. We think that it might be due to the fact that the training corpora we used are machine translated from English to French, so the multilingual nature of mBERT makes it probably more fitted for the task. Comparing CamemBERT to, while we see a small improvement in the former model, we think that this might be due to the difference in the capitalization process of words. Indeed, uses a lowercase vocabulary while CamemBERT does not. However, our upcoming model keeps the true capitalization of words. We will update the paper with results using this model in the final version of the paper should it be accepted.
We present and release FlauBERT, a pre-trained-language model for French. FlauBERT is trained on a multiple-source corpus. FlauBERT obtains state-of-the-art results on a number of French NLP tasks, ranging from text classification, paraphrasing to syntactic parsing. FlauBERT is competitive with Camembert – another pre-trained language model for French developped in parallel – despite being trained on almost twice as fewer text data.
In order to make the pipeline entirely reproducible, we not only release preprocessing and training scripts, together with , but also provide a general benchmark for evaluating French NLP systems (FLUE). In the final version of the paper, we will release , a larger version of FlauBERT, still in training at the time of the submission of the paper.
This work benefited from the ‘Grand Challenge Jean Zay’ program which granted us computing time on the new CNRS Jean Zay supercomputer.
We thank Guillaume Lample and Alexis Conneau for their active technical support on using the XLM code.
Table 9 presents the statistics of all sub-corpora in our training corpus. We give the descriptions of each sub-corpus below.
|Dataset||Post-processed text size||Number of Tokens (Moses)||Number of Sentences|
|CommonCrawl [Buck-commoncrawl]||43.4 GB||7.85 B||293.37 M|
|NewsCrawl [li2019findings]||9.2 GB||1.69 B||63.05 M|
|Wikipedia [wiki:xxx]||4.2 GB||750.76 M||31.00 M|
|Wikisource [wiki:xxx]||2.4 GB||458.85 M||27.05 M|
|EU Bookshop [skadicnvsbillions]||2.3 GB||389.40 M||13.18 M|
|MultiUN [eisele2010multiun]||2.3 GB||384.42 M||10.66 M|
|GIGA [TIEDEMANN12.463]||2.0 GB||353.33 M||10.65 M|
|PCT||1.2 GB||197.48 M||7.13 M|
|Project Gutenberg||1.1 GB||219.73 M||8.23 M|
|OpenSubtitles [lison2016opensubtitles2015]||1.1 GB||218.85 M||13.98 M|
|Le Monde||664 MB||122.97 M||4.79 M|
|DGT [TIEDEMANN12.463]||311 MB||53.31 M||1.73 M|
|EuroParl [koehn2005europarl]||292 MB||50.44 M||1.64 M|
|EnronSent [styler2011enronsent]||73 MB||13.72 M||662.31 K|
|NewsCommentary [li2019findings]||61 MB||13.40 M||341.29 K|
|Wiktionary [wiki:xxx]||52 MB||9.68 M||474.08 K|
|Global Voices [TIEDEMANN12.463]||44 MB||7.88 M||297.38 K|
|Wikinews [wiki:xxx]||21 MB||3.93 M||174.88 K|
|TED Talks [TIEDEMANN12.463]||15 MB||2.92 M||129.31 K|
|Wikiversity [wiki:xxx]||10 MB||1.70 M||64.60 K|
|Wikibooks [wiki:xxx]||9 MB||1.67 M||65.19 K|
|Wikiquote [wiki:xxx]||5 MB||866.22 K||42.27 K|
|Wikivoyage [wiki:xxx]||3 MB||500.64 K||23.36 K|
|EUconst [TIEDEMANN12.463]||889 KB||148.47 K||4.70 K|
|Total||71 GB||12.79 B||488.78 M|
We used four corpora provided in the WMT19 shared task232323http://www.statmt.org/wmt19/translation-task.html [li2019findings].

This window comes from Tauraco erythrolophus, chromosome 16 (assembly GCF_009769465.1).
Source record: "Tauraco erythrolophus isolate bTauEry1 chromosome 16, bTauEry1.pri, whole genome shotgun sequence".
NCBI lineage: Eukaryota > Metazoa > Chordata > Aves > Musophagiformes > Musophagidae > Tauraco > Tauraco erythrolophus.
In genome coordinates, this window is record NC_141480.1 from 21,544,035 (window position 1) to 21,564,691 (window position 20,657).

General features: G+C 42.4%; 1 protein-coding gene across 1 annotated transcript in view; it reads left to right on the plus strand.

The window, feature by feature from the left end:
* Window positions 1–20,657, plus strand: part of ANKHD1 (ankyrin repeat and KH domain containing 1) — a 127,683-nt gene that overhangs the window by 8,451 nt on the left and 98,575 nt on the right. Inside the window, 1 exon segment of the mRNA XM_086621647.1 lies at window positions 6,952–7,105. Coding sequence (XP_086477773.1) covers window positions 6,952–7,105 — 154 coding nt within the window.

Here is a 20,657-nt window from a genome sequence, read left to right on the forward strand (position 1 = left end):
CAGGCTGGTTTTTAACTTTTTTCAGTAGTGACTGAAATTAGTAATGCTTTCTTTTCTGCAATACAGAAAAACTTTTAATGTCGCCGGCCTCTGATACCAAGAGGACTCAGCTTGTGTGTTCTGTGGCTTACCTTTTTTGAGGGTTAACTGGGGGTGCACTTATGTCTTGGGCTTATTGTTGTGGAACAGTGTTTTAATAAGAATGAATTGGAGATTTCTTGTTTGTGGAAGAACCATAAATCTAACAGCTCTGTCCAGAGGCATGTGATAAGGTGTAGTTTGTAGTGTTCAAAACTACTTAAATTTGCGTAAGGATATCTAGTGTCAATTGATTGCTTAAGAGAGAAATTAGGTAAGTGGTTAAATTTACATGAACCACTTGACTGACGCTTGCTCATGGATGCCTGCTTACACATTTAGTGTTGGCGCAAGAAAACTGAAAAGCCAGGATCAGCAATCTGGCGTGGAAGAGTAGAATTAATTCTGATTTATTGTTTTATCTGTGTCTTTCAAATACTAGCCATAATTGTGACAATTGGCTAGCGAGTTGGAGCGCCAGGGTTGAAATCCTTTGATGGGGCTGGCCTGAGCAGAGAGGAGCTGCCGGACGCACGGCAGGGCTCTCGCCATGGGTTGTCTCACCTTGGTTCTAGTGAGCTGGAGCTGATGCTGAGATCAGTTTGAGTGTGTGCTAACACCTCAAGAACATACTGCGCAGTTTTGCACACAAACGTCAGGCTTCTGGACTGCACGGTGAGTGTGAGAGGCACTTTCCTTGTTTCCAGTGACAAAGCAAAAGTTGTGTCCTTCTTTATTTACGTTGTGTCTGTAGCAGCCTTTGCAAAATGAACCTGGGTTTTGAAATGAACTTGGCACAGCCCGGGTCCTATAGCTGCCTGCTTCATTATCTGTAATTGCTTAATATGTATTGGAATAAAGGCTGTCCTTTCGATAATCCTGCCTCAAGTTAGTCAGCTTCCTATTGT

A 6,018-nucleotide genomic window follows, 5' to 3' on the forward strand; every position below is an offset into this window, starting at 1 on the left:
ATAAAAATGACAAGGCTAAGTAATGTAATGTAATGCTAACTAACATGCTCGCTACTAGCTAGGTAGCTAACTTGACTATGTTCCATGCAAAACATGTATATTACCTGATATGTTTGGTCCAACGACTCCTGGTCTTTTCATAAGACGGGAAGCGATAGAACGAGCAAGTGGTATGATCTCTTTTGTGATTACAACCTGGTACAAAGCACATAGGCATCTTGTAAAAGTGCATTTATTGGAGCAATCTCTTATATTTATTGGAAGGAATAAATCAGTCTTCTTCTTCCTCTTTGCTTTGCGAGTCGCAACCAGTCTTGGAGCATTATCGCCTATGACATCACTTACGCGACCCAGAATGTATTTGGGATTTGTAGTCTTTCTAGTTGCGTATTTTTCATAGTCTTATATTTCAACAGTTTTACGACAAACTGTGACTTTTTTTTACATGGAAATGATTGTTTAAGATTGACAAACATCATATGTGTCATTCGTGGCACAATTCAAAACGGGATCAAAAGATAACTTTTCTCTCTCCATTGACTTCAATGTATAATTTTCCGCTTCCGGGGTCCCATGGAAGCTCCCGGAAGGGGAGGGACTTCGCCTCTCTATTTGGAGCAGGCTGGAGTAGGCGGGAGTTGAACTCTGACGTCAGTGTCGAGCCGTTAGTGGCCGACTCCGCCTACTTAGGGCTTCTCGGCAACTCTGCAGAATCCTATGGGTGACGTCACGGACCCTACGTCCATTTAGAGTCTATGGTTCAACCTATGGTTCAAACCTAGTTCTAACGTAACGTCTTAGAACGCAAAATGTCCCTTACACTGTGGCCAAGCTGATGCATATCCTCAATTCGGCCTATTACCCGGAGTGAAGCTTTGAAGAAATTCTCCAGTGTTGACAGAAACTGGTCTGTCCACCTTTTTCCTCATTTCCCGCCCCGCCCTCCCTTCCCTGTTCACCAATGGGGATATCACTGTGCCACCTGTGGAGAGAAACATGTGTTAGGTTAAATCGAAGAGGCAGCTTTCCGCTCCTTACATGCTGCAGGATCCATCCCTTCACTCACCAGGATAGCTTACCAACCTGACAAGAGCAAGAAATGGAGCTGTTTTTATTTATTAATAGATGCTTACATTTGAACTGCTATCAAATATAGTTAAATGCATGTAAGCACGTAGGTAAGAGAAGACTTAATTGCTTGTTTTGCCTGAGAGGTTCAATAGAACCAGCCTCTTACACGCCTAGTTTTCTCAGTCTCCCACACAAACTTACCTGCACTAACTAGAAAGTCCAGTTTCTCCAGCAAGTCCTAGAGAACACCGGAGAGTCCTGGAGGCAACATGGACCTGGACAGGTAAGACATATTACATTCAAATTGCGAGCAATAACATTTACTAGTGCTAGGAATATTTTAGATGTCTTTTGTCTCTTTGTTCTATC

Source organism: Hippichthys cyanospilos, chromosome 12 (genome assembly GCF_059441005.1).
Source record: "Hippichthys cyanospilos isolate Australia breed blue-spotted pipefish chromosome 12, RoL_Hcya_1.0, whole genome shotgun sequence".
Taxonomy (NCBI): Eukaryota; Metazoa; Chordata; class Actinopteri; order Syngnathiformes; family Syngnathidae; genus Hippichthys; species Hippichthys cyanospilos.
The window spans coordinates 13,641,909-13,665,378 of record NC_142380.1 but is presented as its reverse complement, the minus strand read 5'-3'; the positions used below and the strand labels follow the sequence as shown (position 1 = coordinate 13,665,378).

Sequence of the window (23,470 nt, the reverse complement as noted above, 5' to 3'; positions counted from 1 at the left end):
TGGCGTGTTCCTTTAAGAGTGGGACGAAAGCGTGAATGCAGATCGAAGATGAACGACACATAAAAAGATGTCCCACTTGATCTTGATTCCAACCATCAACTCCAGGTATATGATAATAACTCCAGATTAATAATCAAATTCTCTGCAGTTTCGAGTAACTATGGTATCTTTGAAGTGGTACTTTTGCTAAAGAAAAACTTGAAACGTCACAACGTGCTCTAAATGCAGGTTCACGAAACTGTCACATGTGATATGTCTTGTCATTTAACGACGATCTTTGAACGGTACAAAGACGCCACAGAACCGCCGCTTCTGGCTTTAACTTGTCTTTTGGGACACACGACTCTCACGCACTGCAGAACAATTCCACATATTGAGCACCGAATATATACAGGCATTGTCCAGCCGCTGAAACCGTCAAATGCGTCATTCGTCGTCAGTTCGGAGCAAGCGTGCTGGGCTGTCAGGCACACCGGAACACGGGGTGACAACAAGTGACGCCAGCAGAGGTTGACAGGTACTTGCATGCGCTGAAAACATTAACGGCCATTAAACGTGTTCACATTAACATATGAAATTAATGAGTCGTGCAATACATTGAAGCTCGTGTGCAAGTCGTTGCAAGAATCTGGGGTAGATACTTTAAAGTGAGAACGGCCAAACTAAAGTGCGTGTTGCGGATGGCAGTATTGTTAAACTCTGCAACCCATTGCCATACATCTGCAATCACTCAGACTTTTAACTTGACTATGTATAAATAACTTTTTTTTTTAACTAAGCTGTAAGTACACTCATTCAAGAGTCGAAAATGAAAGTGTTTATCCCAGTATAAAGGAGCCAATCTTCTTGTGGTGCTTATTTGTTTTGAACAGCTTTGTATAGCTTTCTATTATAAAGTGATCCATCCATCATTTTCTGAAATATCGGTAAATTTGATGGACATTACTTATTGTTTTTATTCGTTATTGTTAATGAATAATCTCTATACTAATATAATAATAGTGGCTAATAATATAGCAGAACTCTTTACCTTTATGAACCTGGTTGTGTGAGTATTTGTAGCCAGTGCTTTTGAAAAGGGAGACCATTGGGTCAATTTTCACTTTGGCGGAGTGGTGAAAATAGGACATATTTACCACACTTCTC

Common Crawl includes text crawled from billions of pages in the internet.
News Crawl contains crawled news collected from 2007 to 2018.
EuroParl composes text extracted from the proceedings of the European Parliament.
News Commentary consists of text from news-commentary crawl.
OPUS242424http://opus.nlpl.eu is a growing resource of freely accessible monolingual and parallel corpora [TIEDEMANN12.463]. We collected the following French monolingual datasets from OPUS.
OpenSubtitles comprises translated movies and TV subtitles.
EU Bookshop includes publications from the European institutions.
MultiUN composes documents from the United Nations.
GIGA consists of newswire text and is made available in WMT10 shared task252525https://www.statmt.org/wmt10/.
DGT contains translation memories provided by the Joint Research Center (JRC).
Global Voices encompasses news stories from the website Global Voices.
TED Talks includes subtitles from TED talks262626https://www.ted.com videos.
Euconst consists of text from the European constitution.
includes Wikipedia, Wiktionary, Wikiversity, etc. The content is built collaboratively by volunteers around the world.272727https://dumps.wikimedia.org/other/cirrussearch/current/
Wikipedia is a free online encyclopedia including high-quality text covering a wide range of topics.
Wikisource includes source texts in the public domain.
Wikinews contains free-content news.
Wiktionary is an open-source dictionary of words, phrases etc.
Wikiversity composes learning resources and learning projects or research.
Wikibooks includes open-content books.
Wikiquote consists of sourced quotations from notable people and creative works.
Wikivoyage includes information about travelling.
consists of patent documents collected and maintained internally by GETALP282828http://lig-getalp.imag.fr/en/home/ team.
contains free eBooks of diffrent genres which are mostly the world’s older classic works of literature for which copyright has expired.
consists of articles from Le Monde 292929https://www.lemonde.fr collected from 1987 to 2003 collected and maintained internally by GETALP team.
The EnronSent [styler2011enronsent] corpus is a part of the Enron Email Dataset, a massive dataset containing 500K messages from senior management executives at the Enron Corporation.